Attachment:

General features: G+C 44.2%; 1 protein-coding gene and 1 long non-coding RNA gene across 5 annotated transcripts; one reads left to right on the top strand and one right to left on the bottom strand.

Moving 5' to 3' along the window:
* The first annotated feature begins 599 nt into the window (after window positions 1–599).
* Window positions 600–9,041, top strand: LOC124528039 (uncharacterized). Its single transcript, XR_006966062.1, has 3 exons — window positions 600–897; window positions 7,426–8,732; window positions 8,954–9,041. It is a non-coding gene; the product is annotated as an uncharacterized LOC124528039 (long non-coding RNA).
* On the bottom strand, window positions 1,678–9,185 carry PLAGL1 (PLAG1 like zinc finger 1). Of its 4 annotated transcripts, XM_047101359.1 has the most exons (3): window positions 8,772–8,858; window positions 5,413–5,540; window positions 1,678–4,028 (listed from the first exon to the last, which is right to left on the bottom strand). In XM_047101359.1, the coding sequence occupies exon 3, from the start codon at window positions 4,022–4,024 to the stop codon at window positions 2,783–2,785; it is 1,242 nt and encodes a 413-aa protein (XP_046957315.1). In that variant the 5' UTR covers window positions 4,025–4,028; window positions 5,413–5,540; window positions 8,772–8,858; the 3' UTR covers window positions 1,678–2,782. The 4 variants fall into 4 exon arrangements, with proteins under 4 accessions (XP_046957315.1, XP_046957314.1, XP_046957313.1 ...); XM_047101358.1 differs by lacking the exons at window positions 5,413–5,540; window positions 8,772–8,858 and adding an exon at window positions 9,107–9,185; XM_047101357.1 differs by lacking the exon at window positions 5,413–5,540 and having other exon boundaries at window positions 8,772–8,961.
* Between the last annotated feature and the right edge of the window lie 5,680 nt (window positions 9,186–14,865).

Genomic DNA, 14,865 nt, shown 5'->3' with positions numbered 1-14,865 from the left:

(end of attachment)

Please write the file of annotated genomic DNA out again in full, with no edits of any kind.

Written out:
General features: G+C 44.2%; 1 protein-coding gene and 1 long non-coding RNA gene across 5 annotated transcripts; one reads left to right on the top strand and one right to left on the bottom strand.

Moving 5' to 3' along the window:
* The first annotated feature begins 599 nt into the window (after window positions 1–599).
* Window positions 600–9,041, top strand: LOC124528039 (uncharacterized). Its single transcript, XR_006966062.1, has 3 exons — window positions 600–897; window positions 7,426–8,732; window positions 8,954–9,041. It is a non-coding gene; the product is annotated as an uncharacterized LOC124528039 (long non-coding RNA).
* On the bottom strand, window positions 1,678–9,185 carry PLAGL1 (PLAG1 like zinc finger 1). Of its 4 annotated transcripts, XM_047101359.1 has the most exons (3): window positions 8,772–8,858; window positions 5,413–5,540; window positions 1,678–4,028 (listed from the first exon to the last, which is right to left on the bottom strand). In XM_047101359.1, the coding sequence occupies exon 3, from the start codon at window positions 4,022–4,024 to the stop codon at window positions 2,783–2,785; it is 1,242 nt and encodes a 413-aa protein (XP_046957315.1). In that variant the 5' UTR covers window positions 4,025–4,028; window positions 5,413–5,540; window positions 8,772–8,858; the 3' UTR covers window positions 1,678–2,782. The 4 variants fall into 4 exon arrangements, with proteins under 4 accessions (XP_046957315.1, XP_046957314.1, XP_046957313.1 ...); XM_047101358.1 differs by lacking the exons at window positions 5,413–5,540; window positions 8,772–8,858 and adding an exon at window positions 9,107–9,185; XM_047101357.1 differs by lacking the exon at window positions 5,413–5,540 and having other exon boundaries at window positions 8,772–8,961.
* Between the last annotated feature and the right edge of the window lie 5,680 nt (window positions 9,186–14,865).

Genomic DNA, 14,865 nt, shown 5'->3' with positions numbered 1-14,865 from the left: